Introduction to Lake Mutanda

Where is Lake Mutanda?

Lake Mutanda is a small, freshwater lake in the far southwest of Uganda, close to Bwindi Impenetrable Forest and Mgahinga Gorilla National Park. It is drained by the Rutshuru River, flowing northward to Lake Edward.

Lake Mutanda is a 30-minute drive from the centre of Kisoro.

With an altitude of 1,800m, it is a great place to hike, and it offers breath-taking views of The Virunga Mountains.

Sunset at Lake Mutanda.

Few places are as picture perfect as Lake Mutanda.

Include Lake Mutanda on these adventures

The tours below showcase just some of what is possible. Use these itineraries as starting points, or to draw inspiration. Then get in touch, and let our expert team help craft the perfect itinerary for you.

Volcanoes around Lake Mutanda

Which volcanoes surround Lake Mutanda?

Three extinct volcanoes are within viewing range of the lake: Mount Muhabura, Mount Sabyinyo, and Mount Gahinga.

If you are a keen hiker, it is worth packing a pair of sturdy walking boots, as you will not want to miss the stunning views that these walks offer.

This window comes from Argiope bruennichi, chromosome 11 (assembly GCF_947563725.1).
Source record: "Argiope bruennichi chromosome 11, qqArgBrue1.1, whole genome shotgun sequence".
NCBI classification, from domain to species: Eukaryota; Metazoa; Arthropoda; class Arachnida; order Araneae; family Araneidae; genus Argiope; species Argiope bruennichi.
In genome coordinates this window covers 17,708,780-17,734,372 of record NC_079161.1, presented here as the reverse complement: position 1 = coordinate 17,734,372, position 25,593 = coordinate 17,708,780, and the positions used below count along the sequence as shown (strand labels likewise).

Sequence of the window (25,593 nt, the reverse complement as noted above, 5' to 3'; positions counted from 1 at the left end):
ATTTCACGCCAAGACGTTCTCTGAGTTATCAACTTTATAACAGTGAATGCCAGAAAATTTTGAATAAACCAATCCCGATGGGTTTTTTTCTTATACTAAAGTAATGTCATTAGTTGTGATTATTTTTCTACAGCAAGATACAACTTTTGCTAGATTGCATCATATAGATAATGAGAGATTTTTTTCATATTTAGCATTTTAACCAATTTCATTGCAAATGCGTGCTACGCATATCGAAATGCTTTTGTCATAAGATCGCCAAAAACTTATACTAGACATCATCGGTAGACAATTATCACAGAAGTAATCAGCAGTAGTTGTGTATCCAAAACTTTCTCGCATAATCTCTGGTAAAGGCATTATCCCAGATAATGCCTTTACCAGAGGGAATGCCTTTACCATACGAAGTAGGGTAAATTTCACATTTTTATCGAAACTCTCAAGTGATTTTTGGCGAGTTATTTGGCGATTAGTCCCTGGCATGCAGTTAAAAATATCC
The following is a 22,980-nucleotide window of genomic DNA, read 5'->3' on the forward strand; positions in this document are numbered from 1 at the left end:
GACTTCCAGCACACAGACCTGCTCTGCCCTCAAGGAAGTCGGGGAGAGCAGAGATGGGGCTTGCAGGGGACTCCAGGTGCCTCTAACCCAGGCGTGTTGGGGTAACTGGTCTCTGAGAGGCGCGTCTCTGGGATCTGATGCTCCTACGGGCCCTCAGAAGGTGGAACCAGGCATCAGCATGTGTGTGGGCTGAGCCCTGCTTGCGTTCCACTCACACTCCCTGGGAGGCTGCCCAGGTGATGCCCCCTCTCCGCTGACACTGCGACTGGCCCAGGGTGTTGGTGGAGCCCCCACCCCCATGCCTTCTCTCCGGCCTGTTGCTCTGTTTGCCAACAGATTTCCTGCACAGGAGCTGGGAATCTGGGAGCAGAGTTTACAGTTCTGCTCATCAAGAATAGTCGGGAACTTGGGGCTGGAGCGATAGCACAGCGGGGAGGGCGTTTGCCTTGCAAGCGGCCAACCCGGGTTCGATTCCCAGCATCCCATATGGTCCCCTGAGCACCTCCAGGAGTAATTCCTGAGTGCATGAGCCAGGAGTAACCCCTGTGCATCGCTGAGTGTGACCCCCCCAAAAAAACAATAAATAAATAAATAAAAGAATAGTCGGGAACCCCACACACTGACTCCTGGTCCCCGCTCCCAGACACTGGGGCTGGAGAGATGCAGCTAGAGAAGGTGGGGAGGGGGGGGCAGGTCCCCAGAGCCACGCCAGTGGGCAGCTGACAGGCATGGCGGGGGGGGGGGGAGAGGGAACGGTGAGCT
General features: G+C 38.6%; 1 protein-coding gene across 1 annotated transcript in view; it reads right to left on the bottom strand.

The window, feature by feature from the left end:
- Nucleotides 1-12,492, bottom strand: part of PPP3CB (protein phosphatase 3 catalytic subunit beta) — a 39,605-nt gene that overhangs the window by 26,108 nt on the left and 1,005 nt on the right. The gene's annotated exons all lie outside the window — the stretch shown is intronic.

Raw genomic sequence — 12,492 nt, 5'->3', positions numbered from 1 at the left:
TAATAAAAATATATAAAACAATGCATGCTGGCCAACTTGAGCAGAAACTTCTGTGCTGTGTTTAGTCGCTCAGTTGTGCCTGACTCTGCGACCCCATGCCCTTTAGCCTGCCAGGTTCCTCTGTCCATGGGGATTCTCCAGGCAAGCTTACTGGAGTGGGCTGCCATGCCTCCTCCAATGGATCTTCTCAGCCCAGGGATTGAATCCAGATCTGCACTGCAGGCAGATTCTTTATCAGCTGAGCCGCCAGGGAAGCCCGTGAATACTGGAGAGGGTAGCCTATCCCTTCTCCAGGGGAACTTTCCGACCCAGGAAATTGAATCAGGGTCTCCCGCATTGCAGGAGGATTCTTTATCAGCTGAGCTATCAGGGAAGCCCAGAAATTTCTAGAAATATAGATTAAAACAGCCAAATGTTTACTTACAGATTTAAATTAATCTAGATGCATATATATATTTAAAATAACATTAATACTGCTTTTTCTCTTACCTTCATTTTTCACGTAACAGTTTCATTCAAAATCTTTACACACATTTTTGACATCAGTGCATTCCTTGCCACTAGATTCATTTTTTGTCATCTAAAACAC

The Virunga Mountain Range; almost unimaginable beauty.

The Virunga Mountain Range is visible from Lake Mutanda.

Hiking at Lake Mutanda

Mount Muhabura, ‘The Guide’

Mount Muhabura means ‘the guide’ in Kinyarwanda, the official language of Rwanda. With an elevation of 4,127m, Mount Muhabura is the third highest of the Virunga Mountains.

This steep hike, with a gradual incline on rocky surfaces, typically takes a whole day.

Although the hike is physically demanding, it provides breath-taking views of Lake Edward, Bwindi, and the peak of the Rwenzori Mountains.

Remember to pack a camera to capture the astonishing panoramic view. You will reflect on it for years to come.

Lake Mutanda

Afternoon walk around Lake Mutanda

Mount Gahinga

With an elevation of 3,473m, Mount Gahinga is smaller than Mount Muhabura and Mount Sabyinyo. In Kinyarwanda, ‘Gahinga’ means ‘a pile of stones’.

The hike is gentler, and it is suitable for less experienced hikers. On the day of your hike, you must buy a hiking permit ($75) and attend a health and safety briefing.